Democrats suffered a series of disastrous defeats on election night, decisively losing their Senate majority and falling short in several gubernatorial races in which they hoped to defeat Republican incumbents. But there was one silver lining for liberals: Tuesday’s elections proved, once again, that the minimum wage is a winning issue.
Initiatives to raise the minimum wage appeared on the ballot in four reliably Republican states. In all four, they passed easily.
Even as Alaskans appeared to boot Democratic senator Mark Begich out of office — he has declined to concede the race — they still overwhelmingly voted to raise their state’s minimum wage to $9.75 per hour. Tellingly, although his future colleagues in the Senate have steadfastly opposed any efforts to raise the federal minimum wage, Republican senator-elect Dan Sullivan announced in September that he would support the state initiative. This was a flip-flop from his position in the Republican primaries, and probably had something to do with polls showing the measure’s overwhelming popularity in the Last Frontier.
Similarly, Republican Tom Cotton’s easy victory over Democratic senator Mark Pryor didn’t stop Arkansans from boosting their minimum wage to $8.50 per hour. Like Sullivan, Cotton decided not to oppose the overwhelmingly popular measure. Although he voted against raising the federal minimum wage as a congressman, he announced in September that he would support the state hike “as a citizen.”
In South Dakota, Republican Mike Rounds easily defeated Democrat Rick Weiland and Independent Larry Pressler. But voters still raised their state’s minimum wage to $8.50 per hour. Rounds opposed the measure, while his opponents supported it.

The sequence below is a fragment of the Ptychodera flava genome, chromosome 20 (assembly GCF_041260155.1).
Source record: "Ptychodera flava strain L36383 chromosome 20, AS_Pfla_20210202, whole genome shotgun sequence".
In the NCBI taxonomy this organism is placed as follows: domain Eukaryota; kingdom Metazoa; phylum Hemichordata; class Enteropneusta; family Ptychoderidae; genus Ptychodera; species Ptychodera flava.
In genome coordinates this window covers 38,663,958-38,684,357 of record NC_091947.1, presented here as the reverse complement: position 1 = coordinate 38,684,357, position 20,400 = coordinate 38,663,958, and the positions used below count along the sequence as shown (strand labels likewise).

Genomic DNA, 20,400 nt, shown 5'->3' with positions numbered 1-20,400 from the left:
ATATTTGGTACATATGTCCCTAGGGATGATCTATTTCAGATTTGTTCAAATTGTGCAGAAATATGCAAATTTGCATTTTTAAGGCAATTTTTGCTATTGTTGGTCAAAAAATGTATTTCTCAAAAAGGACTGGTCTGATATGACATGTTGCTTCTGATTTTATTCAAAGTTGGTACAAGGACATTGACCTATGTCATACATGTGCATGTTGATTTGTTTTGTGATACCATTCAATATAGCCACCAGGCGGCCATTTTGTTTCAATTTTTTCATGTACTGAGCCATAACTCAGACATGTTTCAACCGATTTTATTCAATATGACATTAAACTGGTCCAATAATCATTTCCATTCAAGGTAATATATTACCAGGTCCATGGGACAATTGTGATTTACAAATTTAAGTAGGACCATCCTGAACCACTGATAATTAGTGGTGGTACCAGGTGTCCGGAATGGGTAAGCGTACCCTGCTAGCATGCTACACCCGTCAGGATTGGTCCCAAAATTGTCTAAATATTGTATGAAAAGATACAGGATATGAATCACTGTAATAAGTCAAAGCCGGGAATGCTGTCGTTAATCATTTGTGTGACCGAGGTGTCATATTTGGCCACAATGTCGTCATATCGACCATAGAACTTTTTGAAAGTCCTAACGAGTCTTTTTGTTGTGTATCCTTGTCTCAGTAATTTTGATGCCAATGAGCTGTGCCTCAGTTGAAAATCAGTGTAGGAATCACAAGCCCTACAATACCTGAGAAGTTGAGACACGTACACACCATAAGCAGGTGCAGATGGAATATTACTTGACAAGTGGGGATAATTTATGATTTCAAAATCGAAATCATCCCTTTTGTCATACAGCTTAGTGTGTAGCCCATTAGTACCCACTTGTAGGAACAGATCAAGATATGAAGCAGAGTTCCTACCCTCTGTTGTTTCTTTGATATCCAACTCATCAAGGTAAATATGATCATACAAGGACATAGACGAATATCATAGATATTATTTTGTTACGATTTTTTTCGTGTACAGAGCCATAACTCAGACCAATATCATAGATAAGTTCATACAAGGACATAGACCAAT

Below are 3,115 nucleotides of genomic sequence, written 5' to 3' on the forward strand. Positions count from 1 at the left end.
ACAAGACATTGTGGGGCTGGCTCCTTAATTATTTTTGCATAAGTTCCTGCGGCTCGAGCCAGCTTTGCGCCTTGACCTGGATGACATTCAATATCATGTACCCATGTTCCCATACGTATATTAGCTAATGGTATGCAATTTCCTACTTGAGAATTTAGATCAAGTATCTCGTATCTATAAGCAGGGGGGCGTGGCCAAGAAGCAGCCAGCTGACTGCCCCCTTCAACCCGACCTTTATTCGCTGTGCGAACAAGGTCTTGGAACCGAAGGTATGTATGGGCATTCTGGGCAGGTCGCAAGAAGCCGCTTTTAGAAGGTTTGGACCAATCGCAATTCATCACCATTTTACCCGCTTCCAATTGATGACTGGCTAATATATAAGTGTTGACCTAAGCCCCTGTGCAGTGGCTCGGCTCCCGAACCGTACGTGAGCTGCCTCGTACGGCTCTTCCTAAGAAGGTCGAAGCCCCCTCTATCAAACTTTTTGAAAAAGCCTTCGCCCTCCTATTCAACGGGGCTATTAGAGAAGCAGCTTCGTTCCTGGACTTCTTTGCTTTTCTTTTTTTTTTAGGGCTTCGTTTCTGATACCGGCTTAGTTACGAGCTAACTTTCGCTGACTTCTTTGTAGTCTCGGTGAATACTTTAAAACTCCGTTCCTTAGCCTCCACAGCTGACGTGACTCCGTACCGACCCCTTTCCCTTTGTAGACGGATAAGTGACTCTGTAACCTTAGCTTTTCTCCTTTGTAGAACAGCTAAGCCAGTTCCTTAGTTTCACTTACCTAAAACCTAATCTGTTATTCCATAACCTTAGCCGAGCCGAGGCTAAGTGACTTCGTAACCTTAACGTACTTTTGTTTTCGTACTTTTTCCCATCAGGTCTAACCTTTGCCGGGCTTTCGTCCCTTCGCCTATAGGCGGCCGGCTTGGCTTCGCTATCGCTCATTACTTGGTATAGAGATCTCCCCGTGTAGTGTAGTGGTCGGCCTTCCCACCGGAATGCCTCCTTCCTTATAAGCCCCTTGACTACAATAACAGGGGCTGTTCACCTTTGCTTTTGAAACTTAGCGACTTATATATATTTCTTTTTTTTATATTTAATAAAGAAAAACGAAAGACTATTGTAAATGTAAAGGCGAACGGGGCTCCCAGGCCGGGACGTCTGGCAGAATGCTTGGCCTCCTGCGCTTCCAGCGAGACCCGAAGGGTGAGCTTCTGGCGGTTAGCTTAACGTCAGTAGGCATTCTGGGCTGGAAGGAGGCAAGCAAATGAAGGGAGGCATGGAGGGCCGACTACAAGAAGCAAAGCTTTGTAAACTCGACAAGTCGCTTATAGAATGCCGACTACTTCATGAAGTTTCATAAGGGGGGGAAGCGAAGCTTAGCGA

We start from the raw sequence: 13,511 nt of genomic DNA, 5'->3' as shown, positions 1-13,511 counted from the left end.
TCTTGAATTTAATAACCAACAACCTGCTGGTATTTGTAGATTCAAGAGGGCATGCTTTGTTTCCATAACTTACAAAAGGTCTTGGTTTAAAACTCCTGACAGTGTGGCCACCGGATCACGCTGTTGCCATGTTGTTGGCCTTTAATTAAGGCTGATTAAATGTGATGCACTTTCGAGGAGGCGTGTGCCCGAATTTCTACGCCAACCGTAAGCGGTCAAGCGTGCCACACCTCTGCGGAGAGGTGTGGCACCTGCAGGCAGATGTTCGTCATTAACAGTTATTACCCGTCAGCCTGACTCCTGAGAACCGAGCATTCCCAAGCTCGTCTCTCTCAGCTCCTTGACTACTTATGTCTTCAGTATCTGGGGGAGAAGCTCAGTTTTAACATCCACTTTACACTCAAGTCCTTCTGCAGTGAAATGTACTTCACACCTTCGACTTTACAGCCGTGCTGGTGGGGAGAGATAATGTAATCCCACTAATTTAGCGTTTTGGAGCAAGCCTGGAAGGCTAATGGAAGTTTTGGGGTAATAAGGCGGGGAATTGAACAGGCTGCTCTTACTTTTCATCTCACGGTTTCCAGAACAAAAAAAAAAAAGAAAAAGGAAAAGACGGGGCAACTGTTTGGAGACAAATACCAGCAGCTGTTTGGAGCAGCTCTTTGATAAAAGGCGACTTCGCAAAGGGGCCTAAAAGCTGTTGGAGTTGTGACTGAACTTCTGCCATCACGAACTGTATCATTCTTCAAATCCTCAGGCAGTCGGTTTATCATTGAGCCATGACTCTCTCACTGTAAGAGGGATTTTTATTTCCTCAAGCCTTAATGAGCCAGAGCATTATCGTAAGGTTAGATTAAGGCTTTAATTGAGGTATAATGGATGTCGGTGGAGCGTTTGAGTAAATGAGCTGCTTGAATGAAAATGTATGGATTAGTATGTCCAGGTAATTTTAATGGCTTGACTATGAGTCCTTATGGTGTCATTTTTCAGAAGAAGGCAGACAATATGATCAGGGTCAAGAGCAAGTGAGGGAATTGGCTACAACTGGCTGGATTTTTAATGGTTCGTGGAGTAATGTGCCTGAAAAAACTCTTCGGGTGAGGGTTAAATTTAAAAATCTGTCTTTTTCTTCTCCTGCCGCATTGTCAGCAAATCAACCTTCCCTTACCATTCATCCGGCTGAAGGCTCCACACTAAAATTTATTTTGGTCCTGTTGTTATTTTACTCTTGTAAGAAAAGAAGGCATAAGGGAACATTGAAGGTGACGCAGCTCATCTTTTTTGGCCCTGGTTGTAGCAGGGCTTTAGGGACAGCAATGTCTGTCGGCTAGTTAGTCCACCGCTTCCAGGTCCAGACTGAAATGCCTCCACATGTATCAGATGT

And in Nebraska, Republican Ben Sasse defeated Democrat Dave Domina in a landslide, even as voters raised the state’s minimum wage to $9 per hour. Although Sasse opposed the measure, he avoided discussing the issue on the campaign trail.
More than half of the states in the nation now have minimum wages higher than the federal level.
Clearly, even in red states, there is broad support for one of the key planks of the Democratic economic agenda. But, just as obviously, it was not a determining factor in how midterm voters cast their ballots. This presents an opportunity for congressional Republicans.
The next round of Senate campaigns will take place in a far more liberal battleground than Tuesday’s elections did — and, if history is a guide, they will feature a more liberal electorate. This will put blue-state Republicans like Kelly Ayotte (R-NH), Mark Kirk (R-IL), and Pat Toomey (R-PA) in jeopardy. One easy way for them to blunt the economic attacks sure to come their way on the campaign trail would be joining with Democrats to raise the federal minimum wage.
While the House of Representatives has refused to consider a minimum-wage hike in the past, they may have a different attitude when the bill is coming from a Republican-controlled Senate. After all, they supposedly want to prove that they can govern. And, as Tuesday’s elections prove, conservative voters are unlikely to punish them for giving working families a boost.
Photo: 401(K) 2012 via Flickr
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